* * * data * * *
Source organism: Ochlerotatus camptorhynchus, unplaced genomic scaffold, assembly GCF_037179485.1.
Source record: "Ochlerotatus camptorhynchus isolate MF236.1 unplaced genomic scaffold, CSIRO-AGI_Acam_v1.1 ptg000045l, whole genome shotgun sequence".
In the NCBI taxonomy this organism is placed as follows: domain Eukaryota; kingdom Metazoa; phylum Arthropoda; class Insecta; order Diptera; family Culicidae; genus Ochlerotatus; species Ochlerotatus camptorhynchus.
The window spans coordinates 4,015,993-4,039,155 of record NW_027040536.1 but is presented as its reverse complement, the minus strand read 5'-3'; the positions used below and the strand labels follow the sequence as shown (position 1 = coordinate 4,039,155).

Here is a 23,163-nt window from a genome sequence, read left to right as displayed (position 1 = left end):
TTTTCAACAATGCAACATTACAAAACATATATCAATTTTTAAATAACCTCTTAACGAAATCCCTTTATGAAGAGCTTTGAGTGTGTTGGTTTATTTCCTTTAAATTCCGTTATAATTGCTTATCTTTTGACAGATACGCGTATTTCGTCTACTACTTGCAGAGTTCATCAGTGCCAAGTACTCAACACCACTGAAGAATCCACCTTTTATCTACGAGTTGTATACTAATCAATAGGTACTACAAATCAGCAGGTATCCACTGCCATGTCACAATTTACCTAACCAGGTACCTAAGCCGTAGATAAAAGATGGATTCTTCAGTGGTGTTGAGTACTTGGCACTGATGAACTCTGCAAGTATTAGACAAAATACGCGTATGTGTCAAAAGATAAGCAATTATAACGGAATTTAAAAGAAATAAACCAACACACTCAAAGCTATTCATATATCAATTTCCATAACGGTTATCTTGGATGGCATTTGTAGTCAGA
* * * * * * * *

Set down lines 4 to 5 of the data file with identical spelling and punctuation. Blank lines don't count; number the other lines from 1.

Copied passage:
The window spans coordinates 4,015,993-4,039,155 of record NW_027040536.1 but is presented as its reverse complement, the minus strand read 5'-3'; the positions used below and the strand labels follow the sequence as shown (position 1 = coordinate 4,039,155).

Here is a 23,163-nt window from a genome sequence, read left to right as displayed (position 1 = left end):